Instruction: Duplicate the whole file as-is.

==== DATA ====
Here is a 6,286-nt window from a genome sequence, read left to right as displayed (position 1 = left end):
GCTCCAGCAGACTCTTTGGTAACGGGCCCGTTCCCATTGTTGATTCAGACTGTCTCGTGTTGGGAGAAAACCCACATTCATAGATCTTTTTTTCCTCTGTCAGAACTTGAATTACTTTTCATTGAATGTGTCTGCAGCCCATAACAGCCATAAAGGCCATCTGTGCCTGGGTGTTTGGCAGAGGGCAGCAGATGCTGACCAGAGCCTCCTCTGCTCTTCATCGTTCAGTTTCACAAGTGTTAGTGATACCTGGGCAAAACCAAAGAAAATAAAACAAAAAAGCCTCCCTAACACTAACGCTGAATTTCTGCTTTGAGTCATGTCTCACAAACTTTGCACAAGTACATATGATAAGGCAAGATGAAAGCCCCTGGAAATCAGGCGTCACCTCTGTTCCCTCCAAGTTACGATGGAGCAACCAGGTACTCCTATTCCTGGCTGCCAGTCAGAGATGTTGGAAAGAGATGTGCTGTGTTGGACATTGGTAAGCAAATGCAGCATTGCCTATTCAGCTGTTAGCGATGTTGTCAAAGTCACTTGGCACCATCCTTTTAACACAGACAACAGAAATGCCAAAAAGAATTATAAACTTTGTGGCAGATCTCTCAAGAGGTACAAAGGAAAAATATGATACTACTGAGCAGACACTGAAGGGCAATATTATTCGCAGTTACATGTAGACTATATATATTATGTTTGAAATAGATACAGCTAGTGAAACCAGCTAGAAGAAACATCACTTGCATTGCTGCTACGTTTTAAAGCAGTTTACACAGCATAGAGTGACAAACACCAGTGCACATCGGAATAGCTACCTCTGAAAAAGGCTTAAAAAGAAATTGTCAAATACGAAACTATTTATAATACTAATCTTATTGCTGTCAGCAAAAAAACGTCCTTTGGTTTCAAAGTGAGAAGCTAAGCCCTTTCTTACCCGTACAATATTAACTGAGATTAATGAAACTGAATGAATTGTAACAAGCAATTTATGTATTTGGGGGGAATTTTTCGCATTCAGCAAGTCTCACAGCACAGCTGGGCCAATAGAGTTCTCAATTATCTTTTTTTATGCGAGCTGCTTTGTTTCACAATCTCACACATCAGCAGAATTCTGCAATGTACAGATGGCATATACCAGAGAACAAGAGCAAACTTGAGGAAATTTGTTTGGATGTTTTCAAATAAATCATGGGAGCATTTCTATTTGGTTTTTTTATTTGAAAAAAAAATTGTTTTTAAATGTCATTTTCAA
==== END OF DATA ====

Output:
Here is a 6,286-nt window from a genome sequence, read left to right as displayed (position 1 = left end):
GCTCCAGCAGACTCTTTGGTAACGGGCCCGTTCCCATTGTTGATTCAGACTGTCTCGTGTTGGGAGAAAACCCACATTCATAGATCTTTTTTTCCTCTGTCAGAACTTGAATTACTTTTCATTGAATGTGTCTGCAGCCCATAACAGCCATAAAGGCCATCTGTGCCTGGGTGTTTGGCAGAGGGCAGCAGATGCTGACCAGAGCCTCCTCTGCTCTTCATCGTTCAGTTTCACAAGTGTTAGTGATACCTGGGCAAAACCAAAGAAAATAAAACAAAAAAGCCTCCCTAACACTAACGCTGAATTTCTGCTTTGAGTCATGTCTCACAAACTTTGCACAAGTACATATGATAAGGCAAGATGAAAGCCCCTGGAAATCAGGCGTCACCTCTGTTCCCTCCAAGTTACGATGGAGCAACCAGGTACTCCTATTCCTGGCTGCCAGTCAGAGATGTTGGAAAGAGATGTGCTGTGTTGGACATTGGTAAGCAAATGCAGCATTGCCTATTCAGCTGTTAGCGATGTTGTCAAAGTCACTTGGCACCATCCTTTTAACACAGACAACAGAAATGCCAAAAAGAATTATAAACTTTGTGGCAGATCTCTCAAGAGGTACAAAGGAAAAATATGATACTACTGAGCAGACACTGAAGGGCAATATTATTCGCAGTTACATGTAGACTATATATATTATGTTTGAAATAGATACAGCTAGTGAAACCAGCTAGAAGAAACATCACTTGCATTGCTGCTACGTTTTAAAGCAGTTTACACAGCATAGAGTGACAAACACCAGTGCACATCGGAATAGCTACCTCTGAAAAAGGCTTAAAAAGAAATTGTCAAATACGAAACTATTTATAATACTAATCTTATTGCTGTCAGCAAAAAAACGTCCTTTGGTTTCAAAGTGAGAAGCTAAGCCCTTTCTTACCCGTACAATATTAACTGAGATTAATGAAACTGAATGAATTGTAACAAGCAATTTATGTATTTGGGGGGAATTTTTCGCATTCAGCAAGTCTCACAGCACAGCTGGGCCAATAGAGTTCTCAATTATCTTTTTTTATGCGAGCTGCTTTGTTTCACAATCTCACACATCAGCAGAATTCTGCAATGTACAGATGGCATATACCAGAGAACAAGAGCAAACTTGAGGAAATTTGTTTGGATGTTTTCAAATAAATCATGGGAGCATTTCTATTTGGTTTTTTTATTTGAAAAAAAAATTGTTTTTAAATGTCATTTTCAA